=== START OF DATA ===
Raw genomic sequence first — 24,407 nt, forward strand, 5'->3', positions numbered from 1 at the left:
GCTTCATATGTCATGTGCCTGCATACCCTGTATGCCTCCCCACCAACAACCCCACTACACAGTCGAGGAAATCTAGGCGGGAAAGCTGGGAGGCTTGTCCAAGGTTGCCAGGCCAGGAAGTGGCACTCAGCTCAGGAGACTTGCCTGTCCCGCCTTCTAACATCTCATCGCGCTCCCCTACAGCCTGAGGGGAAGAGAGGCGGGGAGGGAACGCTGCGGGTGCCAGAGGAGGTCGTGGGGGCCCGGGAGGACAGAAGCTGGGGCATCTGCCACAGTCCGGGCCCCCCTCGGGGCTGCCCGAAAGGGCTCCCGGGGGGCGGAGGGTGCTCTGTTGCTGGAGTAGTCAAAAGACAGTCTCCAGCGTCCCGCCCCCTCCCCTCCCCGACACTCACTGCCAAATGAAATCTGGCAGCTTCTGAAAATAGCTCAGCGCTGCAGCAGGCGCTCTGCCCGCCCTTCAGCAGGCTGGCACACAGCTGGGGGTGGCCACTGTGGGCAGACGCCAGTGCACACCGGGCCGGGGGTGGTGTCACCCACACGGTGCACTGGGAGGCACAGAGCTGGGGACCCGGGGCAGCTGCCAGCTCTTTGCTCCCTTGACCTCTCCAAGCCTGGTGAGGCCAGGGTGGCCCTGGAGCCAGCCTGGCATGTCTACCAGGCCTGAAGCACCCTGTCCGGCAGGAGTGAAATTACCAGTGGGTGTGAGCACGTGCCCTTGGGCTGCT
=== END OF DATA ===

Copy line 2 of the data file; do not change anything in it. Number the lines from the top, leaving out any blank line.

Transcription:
GCTTCATATGTCATGTGCCTGCATACCCTGTATGCCTCCCCACCAACAACCCCACTACACAGTCGAGGAAATCTAGGCGGGAAAGCTGGGAGGCTTGTCCAAGGTTGCCAGGCCAGGAAGTGGCACTCAGCTCAGGAGACTTGCCTGTCCCGCCTTCTAACATCTCATCGCGCTCCCCTACAGCCTGAGGGGAAGAGAGGCGGGGAGGGAACGCTGCGGGTGCCAGAGGAGGTCGTGGGGGCCCGGGAGGACAGAAGCTGGGGCATCTGCCACAGTCCGGGCCCCCCTCGGGGCTGCCCGAAAGGGCTCCCGGGGGGCGGAGGGTGCTCTGTTGCTGGAGTAGTCAAAAGACAGTCTCCAGCGTCCCGCCCCCTCCCCTCCCCGACACTCACTGCCAAATGAAATCTGGCAGCTTCTGAAAATAGCTCAGCGCTGCAGCAGGCGCTCTGCCCGCCCTTCAGCAGGCTGGCACACAGCTGGGGGTGGCCACTGTGGGCAGACGCCAGTGCACACCGGGCCGGGGGTGGTGTCACCCACACGGTGCACTGGGAGGCACAGAGCTGGGGACCCGGGGCAGCTGCCAGCTCTTTGCTCCCTTGACCTCTCCAAGCCTGGTGAGGCCAGGGTGGCCCTGGAGCCAGCCTGGCATGTCTACCAGGCCTGAAGCACCCTGTCCGGCAGGAGTGAAATTACCAGTGGGTGTGAGCACGTGCCCTTGGGCTGCT